A Decaying 1920s Home Is Saved With a Mullet Renovation

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By Lucy Wang
In downtown Raleigh, a thoughtful transformation rescues a historic home from decay while adding a surprisingly modern rear addition.

An American Foursquare, once in shambles, has gained a new lease on life as the fully restored and updated Nolintha Residence.

The clients, a brother-sister duo and pair of successful restaurateurs, tapped local architecture firm in situ studio to renovate the historic structure into a three-bedroom home with a layout conducive to large food-related events.

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Before, the existing home was in shambles and blocked from view by a massive tree.

Before, the existing home was in shambles and blocked from view by a massive tree.

While the brief was somewhat unusual, the biggest sticking point was the Raleigh Historic District Commission’s (RHDC) requirement for the front and sides of the home to remain largely unchanged—a tall order for restoration given the home’s decaying state.

"The brick mortar had turned to powder in many locations and most exterior trim was rotten," explain the architects of the 2,447-square-foot home's former condition. "Water, freely admitted into the brick veneer cavity through open mortar joints, was rotting the walls."

A look at the back of the former home with a poorly built upstairs addition that in situ studio demolished and rebuilt.

A look at the back of the former home with a poorly built upstairs addition that in situ studio demolished and rebuilt.

Moreover, the home’s former use as a rental unit with three separate tenant spaces had led to a "haphazard" layout with compromised load-bearing elements.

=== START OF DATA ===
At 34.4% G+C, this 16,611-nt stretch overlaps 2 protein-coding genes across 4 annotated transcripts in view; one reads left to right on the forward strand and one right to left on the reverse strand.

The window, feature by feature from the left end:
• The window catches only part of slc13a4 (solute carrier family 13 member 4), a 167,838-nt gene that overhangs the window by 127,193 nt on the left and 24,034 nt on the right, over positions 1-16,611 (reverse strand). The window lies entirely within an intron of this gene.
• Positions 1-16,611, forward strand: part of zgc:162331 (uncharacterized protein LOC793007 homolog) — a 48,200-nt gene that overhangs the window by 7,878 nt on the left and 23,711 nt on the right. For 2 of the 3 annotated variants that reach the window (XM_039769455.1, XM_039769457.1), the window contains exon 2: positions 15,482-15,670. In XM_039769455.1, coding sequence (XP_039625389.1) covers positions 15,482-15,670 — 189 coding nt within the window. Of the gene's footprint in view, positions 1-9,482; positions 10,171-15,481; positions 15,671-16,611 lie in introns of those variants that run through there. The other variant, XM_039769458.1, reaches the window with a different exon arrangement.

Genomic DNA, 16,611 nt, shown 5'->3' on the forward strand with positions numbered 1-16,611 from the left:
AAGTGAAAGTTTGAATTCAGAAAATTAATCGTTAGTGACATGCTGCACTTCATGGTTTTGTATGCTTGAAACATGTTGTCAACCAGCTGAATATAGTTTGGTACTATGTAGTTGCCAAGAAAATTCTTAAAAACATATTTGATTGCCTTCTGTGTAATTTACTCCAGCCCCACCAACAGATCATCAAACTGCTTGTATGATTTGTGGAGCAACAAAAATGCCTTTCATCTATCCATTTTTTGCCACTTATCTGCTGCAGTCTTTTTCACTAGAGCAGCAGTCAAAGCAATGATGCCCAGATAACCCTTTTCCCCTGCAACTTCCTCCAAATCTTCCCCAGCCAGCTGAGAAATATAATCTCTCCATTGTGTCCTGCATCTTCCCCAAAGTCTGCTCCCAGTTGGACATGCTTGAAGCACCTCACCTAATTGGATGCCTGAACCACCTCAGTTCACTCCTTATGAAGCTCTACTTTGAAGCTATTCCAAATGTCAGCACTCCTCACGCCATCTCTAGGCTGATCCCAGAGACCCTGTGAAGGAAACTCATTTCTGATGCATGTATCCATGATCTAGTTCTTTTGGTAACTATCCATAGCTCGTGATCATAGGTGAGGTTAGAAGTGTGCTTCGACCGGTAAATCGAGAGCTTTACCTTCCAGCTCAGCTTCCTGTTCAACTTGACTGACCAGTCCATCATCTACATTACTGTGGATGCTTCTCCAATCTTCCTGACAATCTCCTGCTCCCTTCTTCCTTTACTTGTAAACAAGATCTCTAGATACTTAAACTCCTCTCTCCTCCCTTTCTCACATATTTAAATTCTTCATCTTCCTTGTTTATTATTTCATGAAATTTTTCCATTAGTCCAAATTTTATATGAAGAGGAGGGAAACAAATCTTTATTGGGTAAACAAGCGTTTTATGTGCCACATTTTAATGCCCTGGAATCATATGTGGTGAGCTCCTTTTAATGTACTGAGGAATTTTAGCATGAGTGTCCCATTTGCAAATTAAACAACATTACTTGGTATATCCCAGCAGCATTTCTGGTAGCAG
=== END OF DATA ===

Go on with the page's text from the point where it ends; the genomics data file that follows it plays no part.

Preserved and repointed brick along with repaired exterior trim and a fresh coat of paint breathe new life into the historic home. The roof is asphalt shingle.

Preserved and repointed brick along with repaired exterior trim and a fresh coat of paint breathe new life into the historic home. The roof is asphalt shingle.

Consequently, the architects gut-renovated the house, tearing out much of the interior framing and installing new structural members from the top down. The plumbing, mechanical, and electricity systems were also replaced.

Since the RHDC only controlled the refurbishment of the home’s front and side facades, the architects took liberties with giving the interior a light-filled contemporary refresh. 

A massive art wall defines the entry space. The kitchen and an informal eating space are to the left of the art wall, while the dining and living areas (and connection to the backyard) are sited to the right.

A massive art wall defines the entry space. The kitchen and an informal eating space are to the left of the art wall, while the dining and living areas (and connection to the backyard) are sited to the right.